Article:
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Cell. 1998 Feb 20;92(4):475-87.

Activation of SRF-regulated chromosomal templates by Rho-family GTPases requires a signal that also induces H4 hyperacetylation.

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1
Transcription Laboratory, Imperial Cancer Research Fund, London, United Kingdom.

Abstract

Constitutively active forms of the small GTPases RhoA (RhoA.V14) and Cdc42 (Cdc42.V12) induce expression of extrachromosomal SRF reporter genes in microinjection experiments, but only Cdc42.V12 can efficiently activate a chromosomal template. Both SAPK/JNK-dependent or -independent signals can cooperate with RhoA.V14 to activate chromosomal SRF reporters, and it is SAPK/JNK activation by Cdc42.V12 that allows it to activate chromosomal templates. Cooperating signals can be bypassed by deacetylase inhibitors. Three findings show that histone H4 hyperacetylation is one target for cooperating signals, although it alone is not sufficient: (1) Cdc42.V12, but not RhoA.V14, induces H4 hyperacetylation; (2) cooperating signals use the same SAPK/JNK-dependent or -independent pathways to induce H4 hyperacetylation; (3) growth factor and stress stimuli induce substantial H4 hyperacetylation, detectable in reporter gene chromatin. These data establish a link between signal-regulated acetylation events and gene transcription.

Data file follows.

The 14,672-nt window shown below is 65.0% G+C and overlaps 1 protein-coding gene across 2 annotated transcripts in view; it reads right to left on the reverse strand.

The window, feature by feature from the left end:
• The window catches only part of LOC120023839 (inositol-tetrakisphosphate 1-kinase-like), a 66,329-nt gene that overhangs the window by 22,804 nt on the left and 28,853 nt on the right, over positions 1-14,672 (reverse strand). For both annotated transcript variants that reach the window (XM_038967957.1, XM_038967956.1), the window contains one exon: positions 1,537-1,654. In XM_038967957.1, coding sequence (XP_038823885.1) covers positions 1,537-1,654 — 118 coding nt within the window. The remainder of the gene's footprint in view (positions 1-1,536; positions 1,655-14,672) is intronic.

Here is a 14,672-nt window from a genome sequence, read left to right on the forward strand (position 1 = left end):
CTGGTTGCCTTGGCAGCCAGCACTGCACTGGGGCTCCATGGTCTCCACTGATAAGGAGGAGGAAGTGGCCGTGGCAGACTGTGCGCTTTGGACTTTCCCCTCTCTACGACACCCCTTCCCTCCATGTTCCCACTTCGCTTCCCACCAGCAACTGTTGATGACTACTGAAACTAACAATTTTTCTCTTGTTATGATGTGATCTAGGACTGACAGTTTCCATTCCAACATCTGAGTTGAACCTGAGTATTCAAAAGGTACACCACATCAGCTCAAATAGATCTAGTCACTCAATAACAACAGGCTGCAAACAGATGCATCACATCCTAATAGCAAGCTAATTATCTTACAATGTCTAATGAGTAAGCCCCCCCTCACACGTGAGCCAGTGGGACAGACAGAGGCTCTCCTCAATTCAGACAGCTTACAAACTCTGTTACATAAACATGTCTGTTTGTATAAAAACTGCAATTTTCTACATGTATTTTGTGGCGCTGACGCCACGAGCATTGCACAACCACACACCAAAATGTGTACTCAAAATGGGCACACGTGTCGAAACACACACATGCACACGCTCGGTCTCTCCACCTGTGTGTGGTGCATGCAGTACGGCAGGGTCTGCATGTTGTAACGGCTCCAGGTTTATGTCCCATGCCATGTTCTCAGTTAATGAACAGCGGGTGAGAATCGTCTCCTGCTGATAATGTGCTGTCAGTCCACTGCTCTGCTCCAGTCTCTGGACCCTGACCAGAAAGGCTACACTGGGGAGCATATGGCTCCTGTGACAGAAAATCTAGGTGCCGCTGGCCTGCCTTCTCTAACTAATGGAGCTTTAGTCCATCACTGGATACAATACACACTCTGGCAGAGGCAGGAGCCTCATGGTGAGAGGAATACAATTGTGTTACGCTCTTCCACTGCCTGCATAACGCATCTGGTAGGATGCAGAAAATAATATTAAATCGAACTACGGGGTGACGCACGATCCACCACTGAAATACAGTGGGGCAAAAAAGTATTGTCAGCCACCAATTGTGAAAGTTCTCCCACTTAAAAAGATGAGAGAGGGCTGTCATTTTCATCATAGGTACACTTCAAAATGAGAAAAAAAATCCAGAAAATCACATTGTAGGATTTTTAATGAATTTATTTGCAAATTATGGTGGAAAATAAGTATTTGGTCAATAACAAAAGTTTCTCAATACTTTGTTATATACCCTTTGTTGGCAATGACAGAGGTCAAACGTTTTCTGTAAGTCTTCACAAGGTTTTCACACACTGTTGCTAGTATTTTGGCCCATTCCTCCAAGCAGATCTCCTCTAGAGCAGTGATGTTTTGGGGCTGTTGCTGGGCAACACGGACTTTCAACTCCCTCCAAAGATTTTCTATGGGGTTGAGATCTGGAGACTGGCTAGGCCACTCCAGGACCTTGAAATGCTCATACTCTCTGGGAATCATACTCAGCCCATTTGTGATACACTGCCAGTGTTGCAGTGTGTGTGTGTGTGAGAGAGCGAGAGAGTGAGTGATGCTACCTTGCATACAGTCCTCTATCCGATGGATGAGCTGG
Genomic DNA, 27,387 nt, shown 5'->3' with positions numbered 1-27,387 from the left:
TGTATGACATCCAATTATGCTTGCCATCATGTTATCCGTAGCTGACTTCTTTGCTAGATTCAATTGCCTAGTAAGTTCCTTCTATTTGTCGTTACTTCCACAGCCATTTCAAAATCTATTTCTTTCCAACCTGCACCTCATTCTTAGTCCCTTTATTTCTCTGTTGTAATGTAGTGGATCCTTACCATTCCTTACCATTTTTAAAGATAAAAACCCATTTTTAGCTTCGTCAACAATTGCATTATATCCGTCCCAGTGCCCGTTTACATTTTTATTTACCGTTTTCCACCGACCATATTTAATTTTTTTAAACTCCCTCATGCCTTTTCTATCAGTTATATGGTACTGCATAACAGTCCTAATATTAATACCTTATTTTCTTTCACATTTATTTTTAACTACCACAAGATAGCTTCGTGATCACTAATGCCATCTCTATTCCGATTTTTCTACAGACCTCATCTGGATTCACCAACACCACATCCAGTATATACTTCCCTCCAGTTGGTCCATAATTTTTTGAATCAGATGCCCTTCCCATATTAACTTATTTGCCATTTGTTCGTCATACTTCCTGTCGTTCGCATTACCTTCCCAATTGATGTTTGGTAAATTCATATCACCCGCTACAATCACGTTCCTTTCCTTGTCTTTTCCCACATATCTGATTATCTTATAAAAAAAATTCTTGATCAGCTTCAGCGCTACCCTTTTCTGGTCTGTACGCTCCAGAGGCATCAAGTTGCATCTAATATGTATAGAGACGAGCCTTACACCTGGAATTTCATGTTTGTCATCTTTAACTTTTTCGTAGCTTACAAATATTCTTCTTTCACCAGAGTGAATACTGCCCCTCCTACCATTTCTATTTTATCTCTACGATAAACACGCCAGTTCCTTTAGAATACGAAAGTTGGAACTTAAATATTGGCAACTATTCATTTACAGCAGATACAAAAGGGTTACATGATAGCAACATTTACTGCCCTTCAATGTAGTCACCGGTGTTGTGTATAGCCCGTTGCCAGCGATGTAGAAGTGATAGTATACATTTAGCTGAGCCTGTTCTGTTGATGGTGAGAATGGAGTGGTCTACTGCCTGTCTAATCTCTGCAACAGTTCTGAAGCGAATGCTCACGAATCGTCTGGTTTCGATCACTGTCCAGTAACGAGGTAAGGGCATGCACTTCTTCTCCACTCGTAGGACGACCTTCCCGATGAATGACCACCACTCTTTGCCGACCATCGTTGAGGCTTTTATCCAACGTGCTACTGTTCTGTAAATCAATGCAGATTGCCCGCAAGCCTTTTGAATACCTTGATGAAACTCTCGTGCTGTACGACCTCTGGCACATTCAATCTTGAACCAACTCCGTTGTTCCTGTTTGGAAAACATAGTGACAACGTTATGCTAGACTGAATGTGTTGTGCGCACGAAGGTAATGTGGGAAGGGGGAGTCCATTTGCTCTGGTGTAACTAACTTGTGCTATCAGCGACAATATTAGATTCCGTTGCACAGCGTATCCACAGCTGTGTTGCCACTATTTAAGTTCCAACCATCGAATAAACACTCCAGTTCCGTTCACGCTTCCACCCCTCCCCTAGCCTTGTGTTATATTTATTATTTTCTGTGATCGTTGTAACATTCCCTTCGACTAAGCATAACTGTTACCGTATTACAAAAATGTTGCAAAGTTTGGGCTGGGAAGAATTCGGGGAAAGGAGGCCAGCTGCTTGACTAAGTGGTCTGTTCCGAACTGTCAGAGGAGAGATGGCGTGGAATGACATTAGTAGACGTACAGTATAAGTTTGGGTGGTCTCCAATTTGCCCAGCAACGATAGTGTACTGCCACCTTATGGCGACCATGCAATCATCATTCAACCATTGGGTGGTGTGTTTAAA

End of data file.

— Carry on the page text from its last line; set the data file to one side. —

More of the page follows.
PMID:
9491889
DOI:
10.1016/s0092-8674(00)80941-1
[Indexed for MEDLINE]
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